Begin pursues his hard line, defies friends and allies; Israeli prime minister's tough positions appear to be aimed at US campaigners as well as domestic audience
If there is method in Prime Minister Menachem Begin's increasingly hard-line political maneuvering, it appears to relate to election considerations both here and in the United States.
In recent weeks the wily Israeli leader has taken a whole series of actions that seem calculated to capitalize on the current state of domestic and world affairs -- besides fitting in with his own Zionist-revisionist leanings:
* He has insisted on moving his office to this city's pre-1967 Jordanian sector (unilaterally annexed by Israel in the "six- day war").
* He has held to his own somewhat narrow definition of Palestinian autonomy, despite American and Egyptian efforts to broaden it.
* He has refused to call a moratorium on Jewish settlement projects in the occupied West Bank ang Gaza STip.
* He has resorted to unsubtle sarcasm in rejecting Egyptian President Sadat's suggestion that Islamic flags be allowed to fly atop Jerusalem's Moslem holy places. Before leaving Hadassah Hospital here for two more weeks of convalescence from a heart attack, he declared that the flags of 21 Arab states could be raised in Jerusalem if their respective govenments recognize the city in toto as Israel's "eternal capital" and open embassies in its midst -- a spectacularly unlikely occurrence.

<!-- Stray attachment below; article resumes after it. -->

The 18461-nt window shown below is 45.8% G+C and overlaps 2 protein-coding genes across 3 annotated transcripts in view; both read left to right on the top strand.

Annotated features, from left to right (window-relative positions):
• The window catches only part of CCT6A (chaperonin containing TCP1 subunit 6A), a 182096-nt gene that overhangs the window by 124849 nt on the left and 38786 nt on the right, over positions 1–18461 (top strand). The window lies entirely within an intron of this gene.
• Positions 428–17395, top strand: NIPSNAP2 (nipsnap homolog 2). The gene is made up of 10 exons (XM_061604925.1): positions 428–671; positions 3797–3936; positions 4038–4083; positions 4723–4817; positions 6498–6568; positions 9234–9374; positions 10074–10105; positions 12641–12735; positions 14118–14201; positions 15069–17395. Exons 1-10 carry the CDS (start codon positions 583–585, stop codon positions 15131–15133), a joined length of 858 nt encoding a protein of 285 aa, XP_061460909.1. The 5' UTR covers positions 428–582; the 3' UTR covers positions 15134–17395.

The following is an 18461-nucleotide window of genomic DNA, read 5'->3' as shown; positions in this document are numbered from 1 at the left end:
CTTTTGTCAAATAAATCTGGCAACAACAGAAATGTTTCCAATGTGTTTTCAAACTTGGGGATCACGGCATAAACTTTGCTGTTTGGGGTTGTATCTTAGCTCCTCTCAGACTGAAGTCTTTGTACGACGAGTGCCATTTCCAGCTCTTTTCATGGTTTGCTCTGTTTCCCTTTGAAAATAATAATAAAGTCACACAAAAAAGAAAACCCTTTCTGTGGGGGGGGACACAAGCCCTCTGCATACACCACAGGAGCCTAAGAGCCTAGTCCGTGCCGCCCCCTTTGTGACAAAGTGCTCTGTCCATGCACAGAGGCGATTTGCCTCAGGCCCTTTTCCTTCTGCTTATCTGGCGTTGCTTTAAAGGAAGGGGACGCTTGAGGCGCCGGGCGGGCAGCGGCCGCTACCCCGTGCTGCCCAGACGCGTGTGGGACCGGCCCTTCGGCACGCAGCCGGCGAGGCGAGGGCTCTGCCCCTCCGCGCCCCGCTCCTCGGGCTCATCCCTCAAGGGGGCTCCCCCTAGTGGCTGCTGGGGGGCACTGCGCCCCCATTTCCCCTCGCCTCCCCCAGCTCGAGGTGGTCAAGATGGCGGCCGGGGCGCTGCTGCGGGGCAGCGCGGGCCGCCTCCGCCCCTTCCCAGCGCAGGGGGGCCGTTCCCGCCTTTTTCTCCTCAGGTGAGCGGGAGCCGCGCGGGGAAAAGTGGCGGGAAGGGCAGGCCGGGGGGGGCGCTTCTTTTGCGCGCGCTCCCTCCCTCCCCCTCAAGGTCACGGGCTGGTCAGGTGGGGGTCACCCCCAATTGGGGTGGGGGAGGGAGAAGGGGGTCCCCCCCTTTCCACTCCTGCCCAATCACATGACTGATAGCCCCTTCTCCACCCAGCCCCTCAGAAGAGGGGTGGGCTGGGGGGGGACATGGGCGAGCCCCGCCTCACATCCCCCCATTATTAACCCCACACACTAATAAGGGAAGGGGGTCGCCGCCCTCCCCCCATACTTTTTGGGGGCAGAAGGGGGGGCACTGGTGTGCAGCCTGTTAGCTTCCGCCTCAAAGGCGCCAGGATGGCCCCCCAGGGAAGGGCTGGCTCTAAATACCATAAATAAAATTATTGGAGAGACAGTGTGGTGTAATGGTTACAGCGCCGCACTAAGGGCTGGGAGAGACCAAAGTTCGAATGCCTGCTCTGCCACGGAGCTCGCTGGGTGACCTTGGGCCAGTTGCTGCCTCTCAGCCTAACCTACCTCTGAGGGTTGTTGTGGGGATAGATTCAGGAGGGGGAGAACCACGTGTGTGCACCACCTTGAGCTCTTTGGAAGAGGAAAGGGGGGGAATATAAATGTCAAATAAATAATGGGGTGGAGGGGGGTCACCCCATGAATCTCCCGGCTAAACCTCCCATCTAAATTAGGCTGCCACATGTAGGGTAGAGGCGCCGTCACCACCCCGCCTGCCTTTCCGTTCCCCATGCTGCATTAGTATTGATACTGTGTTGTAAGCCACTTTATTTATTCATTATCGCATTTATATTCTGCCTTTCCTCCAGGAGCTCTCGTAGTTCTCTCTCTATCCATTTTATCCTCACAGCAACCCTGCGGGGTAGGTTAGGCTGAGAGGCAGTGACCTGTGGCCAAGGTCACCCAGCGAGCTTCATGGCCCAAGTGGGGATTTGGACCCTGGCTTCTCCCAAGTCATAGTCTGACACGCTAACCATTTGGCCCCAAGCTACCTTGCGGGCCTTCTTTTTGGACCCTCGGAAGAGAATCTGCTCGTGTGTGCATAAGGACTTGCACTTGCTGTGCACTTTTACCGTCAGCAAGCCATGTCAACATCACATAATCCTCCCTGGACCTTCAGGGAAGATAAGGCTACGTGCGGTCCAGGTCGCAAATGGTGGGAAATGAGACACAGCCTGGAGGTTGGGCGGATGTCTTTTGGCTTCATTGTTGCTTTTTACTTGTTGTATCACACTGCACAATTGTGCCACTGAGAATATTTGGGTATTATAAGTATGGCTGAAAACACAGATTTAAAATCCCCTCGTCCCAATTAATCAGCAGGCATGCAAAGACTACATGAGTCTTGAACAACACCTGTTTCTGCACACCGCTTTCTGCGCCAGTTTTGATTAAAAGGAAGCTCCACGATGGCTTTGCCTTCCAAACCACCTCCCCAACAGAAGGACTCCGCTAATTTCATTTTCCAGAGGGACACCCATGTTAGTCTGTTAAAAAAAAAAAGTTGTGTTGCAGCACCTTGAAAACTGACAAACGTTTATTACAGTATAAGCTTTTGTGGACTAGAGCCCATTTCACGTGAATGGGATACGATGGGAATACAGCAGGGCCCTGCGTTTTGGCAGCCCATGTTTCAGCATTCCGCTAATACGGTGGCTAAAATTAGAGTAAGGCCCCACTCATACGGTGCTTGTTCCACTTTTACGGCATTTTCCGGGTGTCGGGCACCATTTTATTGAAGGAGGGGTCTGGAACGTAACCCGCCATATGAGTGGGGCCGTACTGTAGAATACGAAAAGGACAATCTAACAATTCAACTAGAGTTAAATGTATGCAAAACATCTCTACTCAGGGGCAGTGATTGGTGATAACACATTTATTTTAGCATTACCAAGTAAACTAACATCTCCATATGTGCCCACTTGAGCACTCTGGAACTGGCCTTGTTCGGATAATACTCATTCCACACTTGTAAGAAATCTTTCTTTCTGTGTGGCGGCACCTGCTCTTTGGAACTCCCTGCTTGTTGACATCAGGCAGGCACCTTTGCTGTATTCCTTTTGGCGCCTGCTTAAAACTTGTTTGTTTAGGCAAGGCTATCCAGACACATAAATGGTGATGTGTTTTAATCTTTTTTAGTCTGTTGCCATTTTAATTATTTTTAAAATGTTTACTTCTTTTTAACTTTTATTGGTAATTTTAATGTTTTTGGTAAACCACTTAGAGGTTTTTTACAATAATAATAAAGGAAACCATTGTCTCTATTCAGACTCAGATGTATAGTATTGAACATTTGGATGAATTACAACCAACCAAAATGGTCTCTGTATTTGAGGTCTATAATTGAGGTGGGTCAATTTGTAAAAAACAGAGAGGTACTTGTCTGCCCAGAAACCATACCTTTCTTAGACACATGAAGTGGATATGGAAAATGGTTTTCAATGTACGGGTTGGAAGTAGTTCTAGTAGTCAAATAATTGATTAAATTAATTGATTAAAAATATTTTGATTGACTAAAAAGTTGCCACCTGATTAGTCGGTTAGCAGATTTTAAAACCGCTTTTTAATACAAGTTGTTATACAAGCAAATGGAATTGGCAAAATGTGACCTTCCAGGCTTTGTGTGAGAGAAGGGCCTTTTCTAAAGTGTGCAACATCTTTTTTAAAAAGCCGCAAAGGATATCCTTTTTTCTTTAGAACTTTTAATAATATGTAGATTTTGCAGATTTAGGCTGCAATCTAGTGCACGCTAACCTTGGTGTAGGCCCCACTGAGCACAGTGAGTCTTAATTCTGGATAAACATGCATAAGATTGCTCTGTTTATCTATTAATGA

* Shortly before his latest round of health troubles he advocated the ouster from local universities of Israeli Arab students who sympathize with the Palestine Liberation Organization. Then, in his absence, the Cabinet voted to ask the Knesset (parliament) for legislation under which public identification with "terrorist organizations" would be punishable by up to three years in prison and $5,000 fines. Mr. Begin told a press conference that this move, too, had his unqualified support.
It could be that Mr. Begin thinks this is the time to stonewall -- lest US Republican and Democratic party platformmakers misinterpret any Israeli "flexibility" as a signal to veer toward Arab Mideast positions.
This theory would conform to the Israeli notion that presidential election campaigns and conventions are prime opportunities to get American partisan thinking back on the track favored here.
Some support for this view may be found in the recent visit here of independent aspirant John B. Anderson (R.,Ill.). His remarks during his four-day swing through Israel repeatedly implied that Jewish settlers in the West Bank and Gaza not only should stay put, but also that their inherent "rights" should be given much the same international recognition as those of the Palestinian Arabs.
Mr. Begin, the theory goes, might well be gambling with the sensitive Jerusalem issue now -- instead of later in the negotiating process -- so as to elicit satisfactory planks on the city's status from the GOP and the Democrats.
Such behavior also suggests that the prime minister is out to steal the thunder from Israel's ultranationalists, headed by Knesset Deputy Geula Cohen and Moshe Shamir, who defected from his Likud Party. With the scent of an Israeli election already in the air, Mr. Begin's mind would naturally give priority to vote getting.
He also may be trying to push the opposition Labor Party into appearing increasingly dovish while he himself recoups his strength to reemerge in two weeks' time with the reins of government once again firmly in his grip -- and the Carter admin istration forced to lower its negotiating profile at least until November.